Indonesian Muslim sect leader gets four years in jail for blasphemy

Arab World Materials 23 April 2008 14:45 (UTC +04:00)

An Indonesian Muslim, who declared himself to be a prophet after Mohammed, was sentenced Wednesday to four years in jail for blasphemy, reported the dpa.

The South Jakarta district court found Ahmad Mushaddeq, the leader of outlawed Muslim sect al-Qiyadah al-Islamiyah, of violating laws against inciting public hostility and tarnishing the image of Islam, Indonesia's majority religion.

Chief Judge Zahrul Rabain said when reading the court's ruling that Mushaddeq, alias Al Masih al Maw'ud, had been proven "legally and convincingly guilty of committing criminal acts ... intentionally insulting religion."

Dozens of activists from the Islamic Defender Front (FPI) hardliner group, shouted "Allahu Akbar!," (God is Great), soon after judge Rabain handed down a four-year term in prison for Mushaddeq.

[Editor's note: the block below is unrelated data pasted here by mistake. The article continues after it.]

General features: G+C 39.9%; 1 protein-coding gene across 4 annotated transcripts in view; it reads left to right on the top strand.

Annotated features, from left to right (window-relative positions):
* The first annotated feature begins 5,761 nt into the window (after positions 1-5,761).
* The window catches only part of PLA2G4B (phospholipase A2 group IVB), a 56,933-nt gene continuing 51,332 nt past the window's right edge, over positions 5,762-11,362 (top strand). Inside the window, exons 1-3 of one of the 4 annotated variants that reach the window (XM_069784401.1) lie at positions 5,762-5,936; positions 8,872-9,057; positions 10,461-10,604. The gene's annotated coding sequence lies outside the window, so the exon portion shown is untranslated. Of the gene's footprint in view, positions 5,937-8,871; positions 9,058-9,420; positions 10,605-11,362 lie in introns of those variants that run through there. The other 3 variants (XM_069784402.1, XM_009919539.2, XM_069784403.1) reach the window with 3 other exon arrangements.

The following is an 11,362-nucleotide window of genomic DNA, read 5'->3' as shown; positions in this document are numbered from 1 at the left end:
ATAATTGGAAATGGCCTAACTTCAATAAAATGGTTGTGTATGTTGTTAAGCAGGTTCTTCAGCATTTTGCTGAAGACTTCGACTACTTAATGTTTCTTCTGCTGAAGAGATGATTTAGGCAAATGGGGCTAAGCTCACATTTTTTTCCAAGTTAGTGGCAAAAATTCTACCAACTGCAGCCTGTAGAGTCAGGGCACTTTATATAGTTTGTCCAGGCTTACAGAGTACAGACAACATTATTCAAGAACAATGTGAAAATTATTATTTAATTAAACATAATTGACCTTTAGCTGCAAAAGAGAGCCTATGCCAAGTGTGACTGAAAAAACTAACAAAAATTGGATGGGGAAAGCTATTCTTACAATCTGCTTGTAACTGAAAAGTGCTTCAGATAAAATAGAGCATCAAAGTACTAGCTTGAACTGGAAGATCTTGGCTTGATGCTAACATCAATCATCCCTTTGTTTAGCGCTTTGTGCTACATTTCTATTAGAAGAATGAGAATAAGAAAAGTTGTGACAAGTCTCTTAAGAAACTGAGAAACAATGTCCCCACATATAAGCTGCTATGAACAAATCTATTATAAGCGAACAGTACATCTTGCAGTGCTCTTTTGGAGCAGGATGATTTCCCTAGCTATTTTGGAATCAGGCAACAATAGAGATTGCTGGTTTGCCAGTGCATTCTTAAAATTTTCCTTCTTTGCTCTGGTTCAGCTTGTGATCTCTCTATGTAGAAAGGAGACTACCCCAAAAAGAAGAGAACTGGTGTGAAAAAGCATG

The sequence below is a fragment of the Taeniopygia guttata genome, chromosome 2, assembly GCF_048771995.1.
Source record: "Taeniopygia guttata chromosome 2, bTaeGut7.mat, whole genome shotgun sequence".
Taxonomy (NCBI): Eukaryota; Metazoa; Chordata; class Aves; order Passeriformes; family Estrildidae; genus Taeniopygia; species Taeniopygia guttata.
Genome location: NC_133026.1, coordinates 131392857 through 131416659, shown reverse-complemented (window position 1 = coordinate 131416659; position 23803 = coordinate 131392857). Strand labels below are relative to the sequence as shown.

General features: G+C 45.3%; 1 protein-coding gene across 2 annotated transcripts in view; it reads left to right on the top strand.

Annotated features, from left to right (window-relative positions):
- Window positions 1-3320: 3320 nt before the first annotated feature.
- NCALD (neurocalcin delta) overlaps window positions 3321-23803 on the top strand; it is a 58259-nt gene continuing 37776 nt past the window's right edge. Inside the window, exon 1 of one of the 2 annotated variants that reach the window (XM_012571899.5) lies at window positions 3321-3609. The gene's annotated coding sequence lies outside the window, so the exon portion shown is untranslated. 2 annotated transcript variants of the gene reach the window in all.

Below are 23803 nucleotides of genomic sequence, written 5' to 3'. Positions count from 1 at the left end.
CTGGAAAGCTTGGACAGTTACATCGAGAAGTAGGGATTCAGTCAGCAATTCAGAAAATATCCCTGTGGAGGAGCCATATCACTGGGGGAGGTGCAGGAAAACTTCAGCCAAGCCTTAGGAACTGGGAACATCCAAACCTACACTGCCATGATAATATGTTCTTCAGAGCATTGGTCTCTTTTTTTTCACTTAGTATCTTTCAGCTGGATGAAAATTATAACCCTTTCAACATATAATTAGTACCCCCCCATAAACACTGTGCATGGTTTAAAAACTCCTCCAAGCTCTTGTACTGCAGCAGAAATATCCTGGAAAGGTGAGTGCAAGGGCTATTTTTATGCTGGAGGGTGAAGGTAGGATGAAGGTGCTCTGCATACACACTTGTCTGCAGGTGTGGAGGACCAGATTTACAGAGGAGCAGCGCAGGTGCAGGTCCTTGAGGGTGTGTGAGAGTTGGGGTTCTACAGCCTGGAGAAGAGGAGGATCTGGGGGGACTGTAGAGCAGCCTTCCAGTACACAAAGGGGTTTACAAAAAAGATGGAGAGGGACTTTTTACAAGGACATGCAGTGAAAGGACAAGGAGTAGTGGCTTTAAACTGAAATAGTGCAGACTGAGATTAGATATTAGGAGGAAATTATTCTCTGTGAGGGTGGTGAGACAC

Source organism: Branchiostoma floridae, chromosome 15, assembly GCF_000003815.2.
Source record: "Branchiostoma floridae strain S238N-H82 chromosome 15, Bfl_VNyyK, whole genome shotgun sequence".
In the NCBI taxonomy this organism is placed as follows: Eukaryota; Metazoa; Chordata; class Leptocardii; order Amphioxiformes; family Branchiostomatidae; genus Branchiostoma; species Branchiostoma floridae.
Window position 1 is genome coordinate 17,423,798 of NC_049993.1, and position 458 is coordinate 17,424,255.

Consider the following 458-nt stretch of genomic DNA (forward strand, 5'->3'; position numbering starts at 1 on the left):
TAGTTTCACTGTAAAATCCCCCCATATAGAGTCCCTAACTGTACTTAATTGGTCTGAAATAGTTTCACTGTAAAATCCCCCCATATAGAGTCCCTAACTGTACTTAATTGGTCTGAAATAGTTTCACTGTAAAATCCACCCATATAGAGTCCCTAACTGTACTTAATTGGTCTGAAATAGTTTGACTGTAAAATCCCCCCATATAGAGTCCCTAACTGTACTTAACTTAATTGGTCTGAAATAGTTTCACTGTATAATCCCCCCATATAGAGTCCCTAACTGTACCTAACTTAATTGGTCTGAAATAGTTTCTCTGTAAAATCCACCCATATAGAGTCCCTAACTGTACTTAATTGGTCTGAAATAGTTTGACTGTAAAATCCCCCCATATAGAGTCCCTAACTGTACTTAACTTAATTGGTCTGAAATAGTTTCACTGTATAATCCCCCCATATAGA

Government prosecutors had accused Mushaddeq of claiming himself a prophet and told his followers there was no requirement for them to go on a haj to Mecca, nor to pray five times each day.

According to Islamic teachings, Muslims are obliged to pray five times a day, and the haj to Mecca is required for Muslims at least once in their lives, if they can afford it. Another key tenet of mainstream Islam is that Mohammad was the final prophet, and will not be followed by any other messengers from God.

The Indonesian Council of Ulemas, the country's highest authority on Islam, declared late last year that al-Qiyahad was a "misguided" sect, saying it had defied one of Islam's six pillars of faith and followed teachings that run counter to mainstream Islamic beliefs.

In November, Mushaddeq and several disciples surrendered themselves to Jakarta city police after angry Muslims vandalized a building used by the sect for meditation in the hill town of Bogor near the capital.

Also in November, Indonesian authorities issued a ban against the group, estimated to have about 40,000 followers in the country.

Nearly 90 per cent of Indonesia's 225 million people are Muslim. Most practice a tolerant form of the religion, which incorporates some Hindu and animist beliefs.